Australian home values fell 0.4 per cent over May, marking the smallest month-on-month fall in a year.
It brings the decline in national dwelling values since an October 2017 peak to -8.2 per cent, CoreLogic research today revealed.
The fall comes as economists overwhelmingly predict the Reserve Bank of Australia will cut rates on Tuesday 4 June, bringing the official cash rate to a record low and ending a record streak of hold decisions.
Home loan rates are currently at their lowest since the 1960s, with a strong likelihood that the banks will pass on the full rate cut to homeowners.
This in turn would likely trigger stronger housing demand.
“Lower interest rates may not provide the same level of stimulus as what we have seen in the past, due to tighter credit policies, but no doubt, lower rates will still provide some positive influence over the housing market,” CoreLogic research analyst Tim Lawless said.
But a cash rate cut is far from a silver bullet, he added.
"Although interest rates and serviceability tests are set to reduce, lenders are continuing to scrutinize incomes and expenses much more intensely,” he explained.
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“Comprehensive credit reporting is providing lenders with greater visibility around borrower finances and overall debt levels, and progressively lenders are reducing their exposure to borrowers with high debt levels relative to their income."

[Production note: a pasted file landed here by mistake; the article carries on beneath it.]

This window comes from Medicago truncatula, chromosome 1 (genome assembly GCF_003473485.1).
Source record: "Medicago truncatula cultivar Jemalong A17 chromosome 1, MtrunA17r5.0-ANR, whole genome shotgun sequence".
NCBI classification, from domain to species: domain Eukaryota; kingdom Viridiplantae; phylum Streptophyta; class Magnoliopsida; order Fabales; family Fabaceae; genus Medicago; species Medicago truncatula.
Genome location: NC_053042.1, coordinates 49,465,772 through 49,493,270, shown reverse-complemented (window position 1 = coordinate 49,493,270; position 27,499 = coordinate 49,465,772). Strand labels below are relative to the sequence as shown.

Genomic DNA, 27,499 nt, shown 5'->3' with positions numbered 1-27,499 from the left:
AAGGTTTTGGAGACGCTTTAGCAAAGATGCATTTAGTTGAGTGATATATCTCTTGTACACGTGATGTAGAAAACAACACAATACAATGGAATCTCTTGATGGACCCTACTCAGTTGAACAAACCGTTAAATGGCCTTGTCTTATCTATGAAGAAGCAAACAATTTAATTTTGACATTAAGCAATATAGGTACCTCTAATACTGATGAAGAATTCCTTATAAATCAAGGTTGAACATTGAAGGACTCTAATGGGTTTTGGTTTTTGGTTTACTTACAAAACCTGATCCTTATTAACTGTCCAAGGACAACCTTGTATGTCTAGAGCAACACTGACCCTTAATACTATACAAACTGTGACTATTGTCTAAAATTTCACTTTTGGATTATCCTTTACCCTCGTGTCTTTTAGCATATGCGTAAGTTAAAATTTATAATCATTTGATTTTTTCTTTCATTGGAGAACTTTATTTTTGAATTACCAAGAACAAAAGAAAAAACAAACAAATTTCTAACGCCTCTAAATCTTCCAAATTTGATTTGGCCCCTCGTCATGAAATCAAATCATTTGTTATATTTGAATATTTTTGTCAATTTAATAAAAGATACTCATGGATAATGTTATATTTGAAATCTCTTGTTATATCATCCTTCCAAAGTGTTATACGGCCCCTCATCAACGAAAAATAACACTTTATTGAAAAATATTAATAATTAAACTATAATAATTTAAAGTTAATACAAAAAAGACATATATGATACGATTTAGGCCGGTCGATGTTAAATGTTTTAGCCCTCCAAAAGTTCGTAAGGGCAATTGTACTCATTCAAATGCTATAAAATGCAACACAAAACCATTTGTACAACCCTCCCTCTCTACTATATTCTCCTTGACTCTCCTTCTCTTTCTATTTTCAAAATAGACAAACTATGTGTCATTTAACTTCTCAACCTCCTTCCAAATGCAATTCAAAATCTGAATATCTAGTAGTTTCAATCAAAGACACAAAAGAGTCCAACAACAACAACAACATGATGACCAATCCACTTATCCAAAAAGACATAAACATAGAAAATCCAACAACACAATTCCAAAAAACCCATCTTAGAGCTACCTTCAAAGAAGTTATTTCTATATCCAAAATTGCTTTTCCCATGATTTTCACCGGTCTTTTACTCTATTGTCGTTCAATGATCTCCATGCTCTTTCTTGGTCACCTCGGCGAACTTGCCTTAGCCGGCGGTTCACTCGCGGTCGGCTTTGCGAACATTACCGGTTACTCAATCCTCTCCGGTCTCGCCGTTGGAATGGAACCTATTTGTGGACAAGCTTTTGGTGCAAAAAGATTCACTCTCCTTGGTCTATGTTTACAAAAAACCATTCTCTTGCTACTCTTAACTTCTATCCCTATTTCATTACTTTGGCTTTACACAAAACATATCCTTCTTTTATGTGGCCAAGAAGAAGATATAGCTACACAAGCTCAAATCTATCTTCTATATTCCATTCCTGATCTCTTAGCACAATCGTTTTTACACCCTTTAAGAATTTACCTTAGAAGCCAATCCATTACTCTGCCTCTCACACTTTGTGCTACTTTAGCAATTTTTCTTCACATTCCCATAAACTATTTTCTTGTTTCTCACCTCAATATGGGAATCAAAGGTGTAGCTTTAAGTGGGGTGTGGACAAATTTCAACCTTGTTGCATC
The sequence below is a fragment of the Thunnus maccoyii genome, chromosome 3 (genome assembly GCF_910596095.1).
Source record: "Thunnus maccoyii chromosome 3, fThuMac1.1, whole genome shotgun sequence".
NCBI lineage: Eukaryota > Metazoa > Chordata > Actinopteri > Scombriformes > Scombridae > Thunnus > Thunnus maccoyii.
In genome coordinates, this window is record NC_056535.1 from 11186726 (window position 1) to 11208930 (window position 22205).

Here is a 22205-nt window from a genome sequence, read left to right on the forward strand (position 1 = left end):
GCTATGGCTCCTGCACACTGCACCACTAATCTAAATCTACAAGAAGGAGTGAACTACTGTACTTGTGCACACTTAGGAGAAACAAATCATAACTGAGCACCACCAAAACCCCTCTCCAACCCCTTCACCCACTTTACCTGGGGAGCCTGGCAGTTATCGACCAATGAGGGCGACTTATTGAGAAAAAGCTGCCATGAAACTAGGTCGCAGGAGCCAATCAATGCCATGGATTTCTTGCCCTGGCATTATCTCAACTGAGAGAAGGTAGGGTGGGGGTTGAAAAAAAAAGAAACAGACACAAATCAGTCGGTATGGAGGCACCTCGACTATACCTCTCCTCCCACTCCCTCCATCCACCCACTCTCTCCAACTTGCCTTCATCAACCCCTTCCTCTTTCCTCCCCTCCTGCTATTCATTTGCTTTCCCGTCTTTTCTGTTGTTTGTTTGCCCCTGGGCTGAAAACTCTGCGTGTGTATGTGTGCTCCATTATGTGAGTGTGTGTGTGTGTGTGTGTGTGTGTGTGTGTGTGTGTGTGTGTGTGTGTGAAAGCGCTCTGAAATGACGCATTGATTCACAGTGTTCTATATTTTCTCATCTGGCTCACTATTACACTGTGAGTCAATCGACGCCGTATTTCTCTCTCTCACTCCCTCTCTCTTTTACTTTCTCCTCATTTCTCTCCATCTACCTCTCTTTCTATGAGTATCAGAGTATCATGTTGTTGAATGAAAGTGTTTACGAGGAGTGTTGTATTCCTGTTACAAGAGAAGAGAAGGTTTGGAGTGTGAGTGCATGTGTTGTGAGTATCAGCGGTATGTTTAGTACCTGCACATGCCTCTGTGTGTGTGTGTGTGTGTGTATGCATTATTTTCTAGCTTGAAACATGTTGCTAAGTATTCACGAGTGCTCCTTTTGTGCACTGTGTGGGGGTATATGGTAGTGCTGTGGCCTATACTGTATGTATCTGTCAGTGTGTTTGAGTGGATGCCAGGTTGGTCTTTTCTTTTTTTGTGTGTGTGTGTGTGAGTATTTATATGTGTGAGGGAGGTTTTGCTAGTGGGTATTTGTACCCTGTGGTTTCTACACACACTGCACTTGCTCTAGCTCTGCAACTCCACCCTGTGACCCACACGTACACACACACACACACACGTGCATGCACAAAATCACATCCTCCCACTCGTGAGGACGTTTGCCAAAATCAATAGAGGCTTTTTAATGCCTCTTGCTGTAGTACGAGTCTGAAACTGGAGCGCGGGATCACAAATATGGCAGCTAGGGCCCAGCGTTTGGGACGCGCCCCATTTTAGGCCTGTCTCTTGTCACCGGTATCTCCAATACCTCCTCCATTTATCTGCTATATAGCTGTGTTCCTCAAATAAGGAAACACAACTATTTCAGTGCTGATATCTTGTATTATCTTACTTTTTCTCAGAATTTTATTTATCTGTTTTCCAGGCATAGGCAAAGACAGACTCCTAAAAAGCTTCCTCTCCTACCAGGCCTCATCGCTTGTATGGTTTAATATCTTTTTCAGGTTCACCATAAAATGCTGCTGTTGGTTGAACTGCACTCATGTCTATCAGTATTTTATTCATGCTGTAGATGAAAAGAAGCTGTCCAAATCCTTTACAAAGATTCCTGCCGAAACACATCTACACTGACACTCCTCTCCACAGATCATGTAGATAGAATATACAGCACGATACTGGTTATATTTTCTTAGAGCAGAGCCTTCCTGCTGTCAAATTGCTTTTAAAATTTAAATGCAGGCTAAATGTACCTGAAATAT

And, he added, for the Reserve Bank to cut rates indicates a generally weaker economy.
“Policy makers are becoming increasingly concerned about prospects for economic growth and stubbornly low inflation. The labour market is seeing some cracks emerge and global trade tensions remain high. If the economy continues to lose momentum, we could see further weakening in labour markets and a continuation of weak wages growth.”
Let’s break it down
Tasmania marked the second consecutive month of falls, signalling a broadening of the property downturn. But Tasmania’s 0.4 per cent fall was little compared to the 1.6 per cent and 1.0 per cent falls in Darwin and Perth respectively.
Sydney and Brisbane slid 0.5 per cent while Melbourne fell 0.3 per cent, followed by Canberra which fell 0.2 per cent.
Adelaide was the only capital city to record an increase in dwelling values, up 0.2 per cent.
But, while the decline is broad, the impact is lessening.
Nationally, the smallest decline in a year was largely driven by Sydney and Melbourne’s smaller declines. Those two cities were previously falling at the fastest rates in Australia.
“In other cities, where housing market conditions have generally been more resilient to a downturn, the trend is opposite.”
As in April, few of Australia’s best performing sub-regions actually marked increases in property values, again indicating the widespread nature of the property decline.
The Reserve Bank of Australia will announce its interest rate decision for June on Tuesday 4 June 2019 at 2:30pm.
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